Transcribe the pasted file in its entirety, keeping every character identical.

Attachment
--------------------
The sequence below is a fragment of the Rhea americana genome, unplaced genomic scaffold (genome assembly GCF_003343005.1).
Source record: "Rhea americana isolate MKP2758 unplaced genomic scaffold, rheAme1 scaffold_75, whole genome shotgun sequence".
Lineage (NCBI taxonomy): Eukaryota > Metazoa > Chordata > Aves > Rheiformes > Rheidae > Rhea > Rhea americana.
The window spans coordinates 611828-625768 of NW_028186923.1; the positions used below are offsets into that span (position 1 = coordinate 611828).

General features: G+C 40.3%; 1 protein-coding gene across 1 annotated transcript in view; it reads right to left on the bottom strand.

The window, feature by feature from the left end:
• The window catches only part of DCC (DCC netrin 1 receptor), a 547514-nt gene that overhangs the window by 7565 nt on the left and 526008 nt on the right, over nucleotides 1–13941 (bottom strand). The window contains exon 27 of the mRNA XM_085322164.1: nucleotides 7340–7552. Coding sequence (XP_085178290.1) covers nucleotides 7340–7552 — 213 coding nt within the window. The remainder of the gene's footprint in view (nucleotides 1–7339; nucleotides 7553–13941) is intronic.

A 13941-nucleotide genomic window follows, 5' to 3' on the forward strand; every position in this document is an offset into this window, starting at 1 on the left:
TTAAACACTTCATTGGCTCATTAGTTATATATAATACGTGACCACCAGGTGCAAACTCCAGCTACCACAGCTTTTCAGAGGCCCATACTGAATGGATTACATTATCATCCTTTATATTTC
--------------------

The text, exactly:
The sequence below is a fragment of the Rhea americana genome, unplaced genomic scaffold (genome assembly GCF_003343005.1).
Source record: "Rhea americana isolate MKP2758 unplaced genomic scaffold, rheAme1 scaffold_75, whole genome shotgun sequence".
Lineage (NCBI taxonomy): Eukaryota > Metazoa > Chordata > Aves > Rheiformes > Rheidae > Rhea > Rhea americana.
The window spans coordinates 611828-625768 of NW_028186923.1; the positions used below are offsets into that span (position 1 = coordinate 611828).

General features: G+C 40.3%; 1 protein-coding gene across 1 annotated transcript in view; it reads right to left on the bottom strand.

The window, feature by feature from the left end:
• The window catches only part of DCC (DCC netrin 1 receptor), a 547514-nt gene that overhangs the window by 7565 nt on the left and 526008 nt on the right, over nucleotides 1–13941 (bottom strand). The window contains exon 27 of the mRNA XM_085322164.1: nucleotides 7340–7552. Coding sequence (XP_085178290.1) covers nucleotides 7340–7552 — 213 coding nt within the window. The remainder of the gene's footprint in view (nucleotides 1–7339; nucleotides 7553–13941) is intronic.

A 13941-nucleotide genomic window follows, 5' to 3' on the forward strand; every position in this document is an offset into this window, starting at 1 on the left:
TTAAACACTTCATTGGCTCATTAGTTATATATAATACGTGACCACCAGGTGCAAACTCCAGCTACCACAGCTTTTCAGAGGCCCATACTGAATGGATTACATTATCATCCTTTATATTTC